Plants are not the silent, stationary creatures we imagine them to be. They drift, stretch, and dance in search of nutrients, water, and sunlight. Inspired by sLowlife, a dynamic multimedia exhibit now on display in the Clifford C. Hach Gallery at th...Show More

11:40 | Feb 27th, 2009

Fossil fuel has gotten us into all sorts of trouble lately. Gas production and consumption has caused international conflict, wrecked havoc on our planet, and lightened our wallets at the gas pump. Why not turn to plants? They get their energy from t...Show More

12:01 | Feb 13th, 2009

It’s Valentine’s Day this weekend, and love is in the air. Let’s learn how atoms find each other with an examination of chemical bonds. Chemical Agent: Free Radicals. SHOW CLOCK 00:00 Opening Credits 00:32 Introduction 01:05 Chemical Agent: Free Rad...Show More

11:58 | Feb 6th, 2009

Space, the Final Frontier! Mention the chemistry of space and you’re likely to hear bad jokes about Tang or the behavior of liquids in zero gravity. But it turns out that there’s an entire field—astrochemistry—dedicated to understanding the chemistry...Show More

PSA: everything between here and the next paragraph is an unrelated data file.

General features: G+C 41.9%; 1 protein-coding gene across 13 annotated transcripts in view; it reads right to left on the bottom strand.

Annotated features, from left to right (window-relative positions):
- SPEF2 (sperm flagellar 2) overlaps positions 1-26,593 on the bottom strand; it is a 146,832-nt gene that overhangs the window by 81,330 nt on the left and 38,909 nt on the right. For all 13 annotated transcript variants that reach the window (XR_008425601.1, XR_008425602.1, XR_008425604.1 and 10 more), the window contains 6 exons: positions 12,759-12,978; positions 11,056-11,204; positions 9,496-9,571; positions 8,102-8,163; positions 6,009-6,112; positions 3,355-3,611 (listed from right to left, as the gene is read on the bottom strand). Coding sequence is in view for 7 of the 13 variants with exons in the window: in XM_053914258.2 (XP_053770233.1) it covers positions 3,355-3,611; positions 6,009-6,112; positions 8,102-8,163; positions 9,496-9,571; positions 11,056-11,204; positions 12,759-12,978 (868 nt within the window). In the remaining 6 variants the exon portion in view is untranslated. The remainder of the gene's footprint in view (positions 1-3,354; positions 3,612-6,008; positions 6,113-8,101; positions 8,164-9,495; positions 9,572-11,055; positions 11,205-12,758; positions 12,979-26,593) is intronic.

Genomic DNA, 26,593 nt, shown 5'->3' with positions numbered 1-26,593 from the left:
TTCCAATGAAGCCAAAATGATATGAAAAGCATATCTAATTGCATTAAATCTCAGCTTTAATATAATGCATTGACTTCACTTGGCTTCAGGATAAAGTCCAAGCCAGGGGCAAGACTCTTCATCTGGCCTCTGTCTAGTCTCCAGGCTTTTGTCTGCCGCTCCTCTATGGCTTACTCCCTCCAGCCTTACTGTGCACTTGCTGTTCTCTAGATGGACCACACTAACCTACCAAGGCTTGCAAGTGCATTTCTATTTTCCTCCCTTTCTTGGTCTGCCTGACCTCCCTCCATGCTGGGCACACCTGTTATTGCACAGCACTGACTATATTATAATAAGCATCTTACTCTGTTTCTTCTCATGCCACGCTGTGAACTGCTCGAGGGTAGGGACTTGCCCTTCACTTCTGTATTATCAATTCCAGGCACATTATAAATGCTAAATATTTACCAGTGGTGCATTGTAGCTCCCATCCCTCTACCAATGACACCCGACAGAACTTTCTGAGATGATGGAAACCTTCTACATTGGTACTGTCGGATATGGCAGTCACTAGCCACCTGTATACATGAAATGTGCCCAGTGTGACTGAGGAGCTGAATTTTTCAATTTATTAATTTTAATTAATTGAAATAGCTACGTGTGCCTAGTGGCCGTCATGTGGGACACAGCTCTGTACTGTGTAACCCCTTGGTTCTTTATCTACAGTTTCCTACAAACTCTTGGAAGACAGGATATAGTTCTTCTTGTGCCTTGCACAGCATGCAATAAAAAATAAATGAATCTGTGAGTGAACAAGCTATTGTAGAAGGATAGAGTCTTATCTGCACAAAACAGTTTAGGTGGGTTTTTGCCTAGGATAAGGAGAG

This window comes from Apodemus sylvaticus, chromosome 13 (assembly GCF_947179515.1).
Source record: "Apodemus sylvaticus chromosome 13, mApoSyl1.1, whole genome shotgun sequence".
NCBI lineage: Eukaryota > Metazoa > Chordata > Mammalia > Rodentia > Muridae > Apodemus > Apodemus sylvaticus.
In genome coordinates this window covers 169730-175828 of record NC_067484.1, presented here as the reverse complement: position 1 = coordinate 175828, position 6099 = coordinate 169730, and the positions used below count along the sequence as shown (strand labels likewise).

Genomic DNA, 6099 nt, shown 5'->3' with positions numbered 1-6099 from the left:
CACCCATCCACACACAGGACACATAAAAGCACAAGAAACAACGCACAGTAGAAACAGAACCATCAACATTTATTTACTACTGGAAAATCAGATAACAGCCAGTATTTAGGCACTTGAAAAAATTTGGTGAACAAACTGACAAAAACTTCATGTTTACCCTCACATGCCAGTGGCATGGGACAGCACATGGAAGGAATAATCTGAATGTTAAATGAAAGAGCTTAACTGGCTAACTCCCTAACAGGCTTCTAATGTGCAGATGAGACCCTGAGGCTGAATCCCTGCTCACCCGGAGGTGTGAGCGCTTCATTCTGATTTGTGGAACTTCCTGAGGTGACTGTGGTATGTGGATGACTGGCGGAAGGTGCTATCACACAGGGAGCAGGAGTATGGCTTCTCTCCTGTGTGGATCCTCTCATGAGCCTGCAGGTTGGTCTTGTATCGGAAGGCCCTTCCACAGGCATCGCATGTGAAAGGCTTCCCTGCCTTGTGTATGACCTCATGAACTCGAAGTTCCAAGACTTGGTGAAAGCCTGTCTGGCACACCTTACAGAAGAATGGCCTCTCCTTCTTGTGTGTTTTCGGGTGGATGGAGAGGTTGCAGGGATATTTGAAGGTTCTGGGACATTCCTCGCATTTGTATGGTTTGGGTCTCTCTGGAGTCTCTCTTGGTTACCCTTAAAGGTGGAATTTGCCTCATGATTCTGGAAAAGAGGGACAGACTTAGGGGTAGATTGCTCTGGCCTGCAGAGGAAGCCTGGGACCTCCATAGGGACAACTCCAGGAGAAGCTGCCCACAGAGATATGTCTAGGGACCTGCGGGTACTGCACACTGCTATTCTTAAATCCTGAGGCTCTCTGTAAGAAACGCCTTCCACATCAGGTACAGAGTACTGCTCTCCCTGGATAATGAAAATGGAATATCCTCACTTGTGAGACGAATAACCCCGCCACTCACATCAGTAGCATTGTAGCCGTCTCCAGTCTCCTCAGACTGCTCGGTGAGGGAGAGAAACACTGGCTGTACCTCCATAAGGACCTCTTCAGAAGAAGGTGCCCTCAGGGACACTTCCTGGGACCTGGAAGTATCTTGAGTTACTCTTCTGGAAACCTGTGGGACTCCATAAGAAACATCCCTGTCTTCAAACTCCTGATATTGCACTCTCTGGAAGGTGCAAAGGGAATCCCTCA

11:42 | Jan 30th, 2009

Today Distillations is finding out more about professional networks—particularly in the field of chemistry. SHOW CLOCK 00:00 Opening Credits 00:31 Introduction 01:12 Chemical Agent: Sodium Cyanide 03:21 Tools of the Trade: Imaging Software 06:13 A c...Show More

12:00 | Jan 23rd, 2009

We’re hitting the slopes—and tending our wounds—on today’s episode of Distillations. We start off with the science behind sports gels. Next, find out more about the synthetic fabrics. Finally, learn about the latest advances in fake snow. SHOW CLOCK...Show More

11:48 | Jan 16th, 2009